The text below was posted to Netpol.org on November 19, 2013. It is reposted here as this is a timely conversation and the view presented is one that should be given thought by advocates of police accountability. The fact that the article focuses on police in the UK only makes clear that this struggle from oppression is one that unites us all (at least those of us not seeking to control others via coercion).
I tend to agree with the perspective outlined – while police worn body cams sound good its face, as I noted in a post about Houston police employees donning body cams, I don’t believe it’s all it’s cracked up to be.
A number of police forces have recently announced that they hold large scale trials of body worn video cameras for all officers on patrol. These cameras will be attached to police uniforms, and can be switched on or off at the discretion of officers. The reaction from civil liberties organisations have been muted, but Netpol has spoken out publicly against the routine use of bodycams, and the implications of further extending police surveillance capacity.
Staffordshire police has now joined Hampshire, Northamptonshire, Sussex, Thames Valley and Avon and Somerset police forces in the use of body cams, having issued 530 cameras at a reported cost of £660 per camera. The chief constable of Scotland’s single police service has said he wants every officer north of the border issued with a body-worn video camera Not all forces share this stance, however – Peter Fahy of Greater Manchester Police has been more circumspect, suggesting that routine police filming could cause ‘distress’ to the public, who may have concerns about where their data will ultimately end up.
Bodycams can have an alienating impact, making people less likely to approach the police – perhaps to ask for help or report an incident. In communities where there are already tensions and lack of trust in the police, this effect may be amplified, potentially deterring victims of crime from coming forward.
Nevertheless, the College of Policing say they are conducting large scale trials with five police forces, on the basis that they will be “beneficial in reducing police use of force.” This claim is based on findings of a trial of police worn cameras in Rialto, California, which is claimed to have achieved am 88% reduction in police use of force, and 60% reduction in complaints of police misconduct. While the US experience is being hailed and heralded, there is a lack of equivalent information coming from the UK forces who already use this technology – perhaps because they have not experienced the same effect.
The deployment of bodycams in the UK has received significant political support, as politicians look for a convenient ‘policy’ to deflect criticism at the decline of public trust in the British police. Theresa May and previous privacy advocate David Davis have championed their use, on the basis that they will increase police accountability and avoid further ‘plebgate’ incidents. They should perhaps, take a lesson from the experience of the police complaints process. Systems to control police behaviour are seldom effective when they are controlled by the police themselves.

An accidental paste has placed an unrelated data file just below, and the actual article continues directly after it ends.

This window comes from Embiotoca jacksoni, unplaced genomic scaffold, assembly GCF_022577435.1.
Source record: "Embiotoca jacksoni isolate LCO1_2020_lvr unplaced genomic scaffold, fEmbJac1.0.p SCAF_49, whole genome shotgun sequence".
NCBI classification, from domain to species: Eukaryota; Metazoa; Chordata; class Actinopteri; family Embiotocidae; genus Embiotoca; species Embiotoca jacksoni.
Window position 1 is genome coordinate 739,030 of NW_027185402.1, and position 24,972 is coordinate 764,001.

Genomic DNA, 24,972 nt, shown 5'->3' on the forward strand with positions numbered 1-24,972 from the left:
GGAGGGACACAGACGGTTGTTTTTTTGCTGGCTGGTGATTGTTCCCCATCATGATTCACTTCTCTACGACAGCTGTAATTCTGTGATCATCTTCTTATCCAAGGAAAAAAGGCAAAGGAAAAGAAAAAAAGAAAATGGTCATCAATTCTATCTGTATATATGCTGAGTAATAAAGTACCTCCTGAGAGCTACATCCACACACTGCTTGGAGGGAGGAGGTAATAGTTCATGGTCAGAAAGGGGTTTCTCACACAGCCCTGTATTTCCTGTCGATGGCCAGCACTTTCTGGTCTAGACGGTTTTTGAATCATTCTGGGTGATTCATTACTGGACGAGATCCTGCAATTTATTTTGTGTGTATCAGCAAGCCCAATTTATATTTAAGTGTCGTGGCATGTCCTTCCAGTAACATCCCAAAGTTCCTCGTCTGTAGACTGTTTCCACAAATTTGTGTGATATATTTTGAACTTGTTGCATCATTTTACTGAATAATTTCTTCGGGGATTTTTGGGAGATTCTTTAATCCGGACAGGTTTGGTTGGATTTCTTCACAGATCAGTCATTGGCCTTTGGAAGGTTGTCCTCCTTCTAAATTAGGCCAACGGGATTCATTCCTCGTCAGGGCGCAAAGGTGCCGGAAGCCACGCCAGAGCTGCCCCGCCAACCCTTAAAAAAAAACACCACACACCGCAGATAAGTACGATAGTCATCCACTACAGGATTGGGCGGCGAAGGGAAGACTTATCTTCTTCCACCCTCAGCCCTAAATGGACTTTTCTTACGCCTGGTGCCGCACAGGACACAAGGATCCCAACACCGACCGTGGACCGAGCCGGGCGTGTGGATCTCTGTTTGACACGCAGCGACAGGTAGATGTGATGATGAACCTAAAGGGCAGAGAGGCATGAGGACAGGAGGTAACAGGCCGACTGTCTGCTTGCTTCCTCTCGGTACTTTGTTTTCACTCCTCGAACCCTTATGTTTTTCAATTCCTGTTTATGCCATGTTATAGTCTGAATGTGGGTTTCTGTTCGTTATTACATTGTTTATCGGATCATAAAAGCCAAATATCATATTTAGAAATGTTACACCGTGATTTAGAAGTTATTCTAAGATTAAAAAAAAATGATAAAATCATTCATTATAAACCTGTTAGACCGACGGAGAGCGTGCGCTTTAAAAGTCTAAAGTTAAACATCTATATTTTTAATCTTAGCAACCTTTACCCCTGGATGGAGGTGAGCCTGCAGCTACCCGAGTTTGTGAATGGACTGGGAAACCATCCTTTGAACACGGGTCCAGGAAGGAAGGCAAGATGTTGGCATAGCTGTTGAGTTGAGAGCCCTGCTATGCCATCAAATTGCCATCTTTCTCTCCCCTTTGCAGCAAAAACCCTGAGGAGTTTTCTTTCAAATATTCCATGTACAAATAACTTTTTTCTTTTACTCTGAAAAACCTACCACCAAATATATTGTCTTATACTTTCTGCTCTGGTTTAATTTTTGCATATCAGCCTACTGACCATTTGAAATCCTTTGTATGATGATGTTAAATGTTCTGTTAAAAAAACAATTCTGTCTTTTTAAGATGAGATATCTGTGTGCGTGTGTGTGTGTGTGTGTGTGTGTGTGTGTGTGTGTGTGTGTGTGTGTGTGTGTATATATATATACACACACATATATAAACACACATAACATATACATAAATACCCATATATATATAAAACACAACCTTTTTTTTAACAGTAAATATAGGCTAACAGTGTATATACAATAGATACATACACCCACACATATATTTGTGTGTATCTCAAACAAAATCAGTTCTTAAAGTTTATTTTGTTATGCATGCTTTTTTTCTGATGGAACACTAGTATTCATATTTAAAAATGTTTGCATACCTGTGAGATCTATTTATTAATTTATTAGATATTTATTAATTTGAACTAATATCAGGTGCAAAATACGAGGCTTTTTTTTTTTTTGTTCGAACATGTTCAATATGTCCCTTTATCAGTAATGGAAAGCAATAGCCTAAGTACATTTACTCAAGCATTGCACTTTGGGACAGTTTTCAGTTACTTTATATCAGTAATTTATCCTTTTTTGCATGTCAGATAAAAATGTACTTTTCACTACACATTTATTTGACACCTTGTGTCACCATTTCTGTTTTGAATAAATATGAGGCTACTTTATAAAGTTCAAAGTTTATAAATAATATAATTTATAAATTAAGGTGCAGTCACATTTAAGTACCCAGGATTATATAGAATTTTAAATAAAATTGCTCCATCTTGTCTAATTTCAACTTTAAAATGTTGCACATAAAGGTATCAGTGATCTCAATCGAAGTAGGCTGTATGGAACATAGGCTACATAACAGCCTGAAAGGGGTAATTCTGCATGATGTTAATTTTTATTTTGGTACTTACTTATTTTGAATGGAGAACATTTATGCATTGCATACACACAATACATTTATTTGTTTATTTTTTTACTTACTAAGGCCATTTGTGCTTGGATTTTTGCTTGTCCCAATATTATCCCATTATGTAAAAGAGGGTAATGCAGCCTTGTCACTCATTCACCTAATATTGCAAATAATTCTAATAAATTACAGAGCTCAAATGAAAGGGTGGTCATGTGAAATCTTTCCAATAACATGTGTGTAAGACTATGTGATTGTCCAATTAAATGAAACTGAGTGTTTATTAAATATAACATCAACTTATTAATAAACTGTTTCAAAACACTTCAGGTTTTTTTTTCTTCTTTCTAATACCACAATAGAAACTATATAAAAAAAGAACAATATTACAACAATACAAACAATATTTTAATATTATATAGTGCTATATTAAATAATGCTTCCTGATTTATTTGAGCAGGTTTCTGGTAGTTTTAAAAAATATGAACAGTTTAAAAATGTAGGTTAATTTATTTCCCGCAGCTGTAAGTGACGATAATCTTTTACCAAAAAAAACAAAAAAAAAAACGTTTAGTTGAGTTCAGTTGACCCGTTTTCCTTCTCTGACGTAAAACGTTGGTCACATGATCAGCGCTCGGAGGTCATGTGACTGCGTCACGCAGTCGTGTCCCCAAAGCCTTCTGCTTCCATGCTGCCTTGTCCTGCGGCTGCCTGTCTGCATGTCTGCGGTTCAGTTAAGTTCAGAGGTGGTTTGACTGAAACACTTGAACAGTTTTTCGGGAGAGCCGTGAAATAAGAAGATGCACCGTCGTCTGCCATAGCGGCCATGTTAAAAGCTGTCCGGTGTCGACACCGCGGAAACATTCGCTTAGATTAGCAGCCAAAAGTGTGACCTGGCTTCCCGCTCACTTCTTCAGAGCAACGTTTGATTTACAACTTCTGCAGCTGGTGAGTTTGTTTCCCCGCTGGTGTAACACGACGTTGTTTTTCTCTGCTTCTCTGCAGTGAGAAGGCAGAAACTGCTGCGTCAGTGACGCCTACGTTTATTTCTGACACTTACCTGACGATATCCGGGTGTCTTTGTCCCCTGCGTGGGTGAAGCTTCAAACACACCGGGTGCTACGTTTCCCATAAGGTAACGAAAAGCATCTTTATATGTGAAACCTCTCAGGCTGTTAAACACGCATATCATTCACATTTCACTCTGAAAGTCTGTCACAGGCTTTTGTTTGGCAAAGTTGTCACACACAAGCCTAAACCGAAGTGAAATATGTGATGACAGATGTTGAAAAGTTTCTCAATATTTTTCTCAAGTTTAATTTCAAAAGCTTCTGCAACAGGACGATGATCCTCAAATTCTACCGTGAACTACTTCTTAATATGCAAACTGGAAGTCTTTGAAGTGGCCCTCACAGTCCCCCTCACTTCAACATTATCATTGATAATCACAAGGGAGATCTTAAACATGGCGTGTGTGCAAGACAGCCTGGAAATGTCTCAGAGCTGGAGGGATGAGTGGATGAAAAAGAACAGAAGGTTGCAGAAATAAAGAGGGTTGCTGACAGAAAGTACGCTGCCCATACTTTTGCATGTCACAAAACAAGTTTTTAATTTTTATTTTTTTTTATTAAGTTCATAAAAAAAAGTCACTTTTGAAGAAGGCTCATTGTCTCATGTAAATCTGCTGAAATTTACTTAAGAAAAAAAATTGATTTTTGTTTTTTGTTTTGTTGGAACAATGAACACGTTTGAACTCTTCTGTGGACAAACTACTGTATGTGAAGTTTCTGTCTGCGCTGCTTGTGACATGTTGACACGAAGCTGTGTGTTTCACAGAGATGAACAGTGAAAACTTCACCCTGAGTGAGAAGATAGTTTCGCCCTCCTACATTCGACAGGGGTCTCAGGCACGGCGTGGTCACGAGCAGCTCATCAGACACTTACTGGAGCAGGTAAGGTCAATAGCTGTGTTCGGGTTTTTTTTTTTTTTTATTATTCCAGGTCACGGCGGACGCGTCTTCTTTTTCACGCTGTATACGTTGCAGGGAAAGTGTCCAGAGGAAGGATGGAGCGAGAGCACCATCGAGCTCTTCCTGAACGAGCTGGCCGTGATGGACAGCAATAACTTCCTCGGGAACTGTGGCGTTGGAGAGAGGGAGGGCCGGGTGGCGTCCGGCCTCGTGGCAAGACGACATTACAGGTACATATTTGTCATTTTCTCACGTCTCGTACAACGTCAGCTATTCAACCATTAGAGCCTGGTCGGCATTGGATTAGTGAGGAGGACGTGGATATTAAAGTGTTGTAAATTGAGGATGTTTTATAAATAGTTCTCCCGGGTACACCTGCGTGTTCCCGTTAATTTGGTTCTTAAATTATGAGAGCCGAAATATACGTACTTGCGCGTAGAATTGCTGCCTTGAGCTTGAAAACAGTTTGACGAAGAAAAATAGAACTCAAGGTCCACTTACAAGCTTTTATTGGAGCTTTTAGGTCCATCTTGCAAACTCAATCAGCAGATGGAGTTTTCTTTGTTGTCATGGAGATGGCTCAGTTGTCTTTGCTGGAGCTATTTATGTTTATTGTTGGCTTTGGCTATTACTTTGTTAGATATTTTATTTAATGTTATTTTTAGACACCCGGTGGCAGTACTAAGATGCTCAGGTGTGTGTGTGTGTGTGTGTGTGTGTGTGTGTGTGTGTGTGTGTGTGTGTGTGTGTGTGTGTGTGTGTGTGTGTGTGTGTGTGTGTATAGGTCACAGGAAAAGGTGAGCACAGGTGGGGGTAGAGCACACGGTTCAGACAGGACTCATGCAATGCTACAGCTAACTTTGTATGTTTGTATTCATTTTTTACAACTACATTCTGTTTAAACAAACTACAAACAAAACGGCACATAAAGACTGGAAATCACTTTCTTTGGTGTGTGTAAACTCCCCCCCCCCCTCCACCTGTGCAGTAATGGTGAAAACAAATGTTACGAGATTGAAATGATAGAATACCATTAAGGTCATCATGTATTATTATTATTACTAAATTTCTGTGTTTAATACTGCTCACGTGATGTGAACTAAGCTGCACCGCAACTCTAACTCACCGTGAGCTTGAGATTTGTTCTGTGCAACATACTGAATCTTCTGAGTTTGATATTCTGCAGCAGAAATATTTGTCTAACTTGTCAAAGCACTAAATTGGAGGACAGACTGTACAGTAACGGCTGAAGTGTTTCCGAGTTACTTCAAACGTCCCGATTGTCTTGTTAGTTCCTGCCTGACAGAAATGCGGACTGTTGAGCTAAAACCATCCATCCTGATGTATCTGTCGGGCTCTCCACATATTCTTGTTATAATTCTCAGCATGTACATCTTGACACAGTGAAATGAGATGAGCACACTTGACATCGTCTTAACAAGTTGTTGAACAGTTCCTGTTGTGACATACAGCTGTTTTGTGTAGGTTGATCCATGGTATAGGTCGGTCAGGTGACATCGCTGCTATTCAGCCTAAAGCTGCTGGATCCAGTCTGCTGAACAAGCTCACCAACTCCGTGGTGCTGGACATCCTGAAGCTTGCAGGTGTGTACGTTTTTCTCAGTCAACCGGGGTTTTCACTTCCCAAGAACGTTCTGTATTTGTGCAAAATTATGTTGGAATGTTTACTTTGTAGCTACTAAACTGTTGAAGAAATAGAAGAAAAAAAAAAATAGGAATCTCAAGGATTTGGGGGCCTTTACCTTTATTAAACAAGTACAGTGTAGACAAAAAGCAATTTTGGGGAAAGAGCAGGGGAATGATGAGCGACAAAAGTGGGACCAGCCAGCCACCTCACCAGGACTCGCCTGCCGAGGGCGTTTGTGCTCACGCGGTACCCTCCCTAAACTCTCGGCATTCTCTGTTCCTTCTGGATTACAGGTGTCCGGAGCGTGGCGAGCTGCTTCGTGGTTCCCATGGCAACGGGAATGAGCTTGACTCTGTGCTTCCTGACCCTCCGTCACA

Police body worn cameras, and the footage that results from them, are controlled by the police from beginning to end. It is the police that decide when and if the camera is turned on, which direction it is pointing in, and who it is focused on. It is also the police that decide whether or not to mark the resulting images as of evidential or intelligence value, thus enabling them to be retained for years rather than the standard 31 days. The Home Office guidance on the use of bodycams lauds what it calls a ‘flexible policy’ on the retention of data, which in practice means there is little to prevent bodycam images ending up on intelligence databases. Finally, it is the police that decide how that information is used, and with whom it is shared.
There are particular issues about the use of bodycams in stop and search operations. ‘Section 60’ searches, routinely used by police in a variety of situations, enable the police to stop and search people without any need to suspect them of an offence. Although the law does not allow the police to demand a name and address, the police can be extremely persuasive. If bodycams are put into this mix, the police will have access to a convenient head and shoulders or full body image to go along with that name and address and the range of other data about associates, clothing, movements and attitudes, which can also be recorded. Young people from working class areas, particularly black working class areas, will already be wearily familiar with the format.
The police do not have a great track record in relation to their data – there is growing evidence that the police systematically gather and retain data on people who have committed no criminal offence but are guilty of being part of a community that is viewed as suspect – black communities, Muslim communities, Kurdish or Tamil communities, protesters, even football fans and journalists. This data can be used for various forms of analysis – the Met’s geotime software, for example, can use data from multiple sources (including social media) to visually present the movements, communications, meetings and connections of ‘target’ groups. Images and data identified as being useful for policing purposes (a frighteningly vague concept) will be kept for seven years, and longer, if that is what is decided. There is no need for any substantive evidence that the individuals concerned have committed any criminal offence.
While the need to prevent police from using unnecessary or disproportionate force is both real and urgent, the use of police worn bodycams is unlikely to be the answer. These cameras point outwards, not inwards, and are concerned with surveillance of the public, not the police.
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